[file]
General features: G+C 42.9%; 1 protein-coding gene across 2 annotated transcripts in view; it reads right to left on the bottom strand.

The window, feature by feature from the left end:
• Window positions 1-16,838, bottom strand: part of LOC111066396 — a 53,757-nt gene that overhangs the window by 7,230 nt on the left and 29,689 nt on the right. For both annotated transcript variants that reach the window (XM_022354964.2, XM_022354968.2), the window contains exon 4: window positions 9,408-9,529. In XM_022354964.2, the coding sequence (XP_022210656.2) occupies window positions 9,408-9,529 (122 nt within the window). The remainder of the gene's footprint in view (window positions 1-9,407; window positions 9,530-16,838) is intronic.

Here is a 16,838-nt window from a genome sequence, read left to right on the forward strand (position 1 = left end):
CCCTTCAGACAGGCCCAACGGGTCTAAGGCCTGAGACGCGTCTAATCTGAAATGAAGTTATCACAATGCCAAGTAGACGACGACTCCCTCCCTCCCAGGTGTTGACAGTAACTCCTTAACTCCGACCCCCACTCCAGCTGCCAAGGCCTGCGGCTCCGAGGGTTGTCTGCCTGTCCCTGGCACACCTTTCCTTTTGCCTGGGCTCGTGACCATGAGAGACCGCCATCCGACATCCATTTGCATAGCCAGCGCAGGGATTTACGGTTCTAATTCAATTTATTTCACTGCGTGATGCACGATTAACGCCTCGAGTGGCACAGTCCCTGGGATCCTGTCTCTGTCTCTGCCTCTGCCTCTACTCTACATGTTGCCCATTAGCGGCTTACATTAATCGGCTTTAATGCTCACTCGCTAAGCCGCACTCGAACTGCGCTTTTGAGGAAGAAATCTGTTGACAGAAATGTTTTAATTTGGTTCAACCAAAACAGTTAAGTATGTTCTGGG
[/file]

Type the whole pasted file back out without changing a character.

General features: G+C 42.9%; 1 protein-coding gene across 2 annotated transcripts in view; it reads right to left on the bottom strand.

The window, feature by feature from the left end:
• Window positions 1-16,838, bottom strand: part of LOC111066396 — a 53,757-nt gene that overhangs the window by 7,230 nt on the left and 29,689 nt on the right. For both annotated transcript variants that reach the window (XM_022354964.2, XM_022354968.2), the window contains exon 4: window positions 9,408-9,529. In XM_022354964.2, the coding sequence (XP_022210656.2) occupies window positions 9,408-9,529 (122 nt within the window). The remainder of the gene's footprint in view (window positions 1-9,407; window positions 9,530-16,838) is intronic.

Here is a 16,838-nt window from a genome sequence, read left to right on the forward strand (position 1 = left end):
CCCTTCAGACAGGCCCAACGGGTCTAAGGCCTGAGACGCGTCTAATCTGAAATGAAGTTATCACAATGCCAAGTAGACGACGACTCCCTCCCTCCCAGGTGTTGACAGTAACTCCTTAACTCCGACCCCCACTCCAGCTGCCAAGGCCTGCGGCTCCGAGGGTTGTCTGCCTGTCCCTGGCACACCTTTCCTTTTGCCTGGGCTCGTGACCATGAGAGACCGCCATCCGACATCCATTTGCATAGCCAGCGCAGGGATTTACGGTTCTAATTCAATTTATTTCACTGCGTGATGCACGATTAACGCCTCGAGTGGCACAGTCCCTGGGATCCTGTCTCTGTCTCTGCCTCTGCCTCTACTCTACATGTTGCCCATTAGCGGCTTACATTAATCGGCTTTAATGCTCACTCGCTAAGCCGCACTCGAACTGCGCTTTTGAGGAAGAAATCTGTTGACAGAAATGTTTTAATTTGGTTCAACCAAAACAGTTAAGTATGTTCTGGG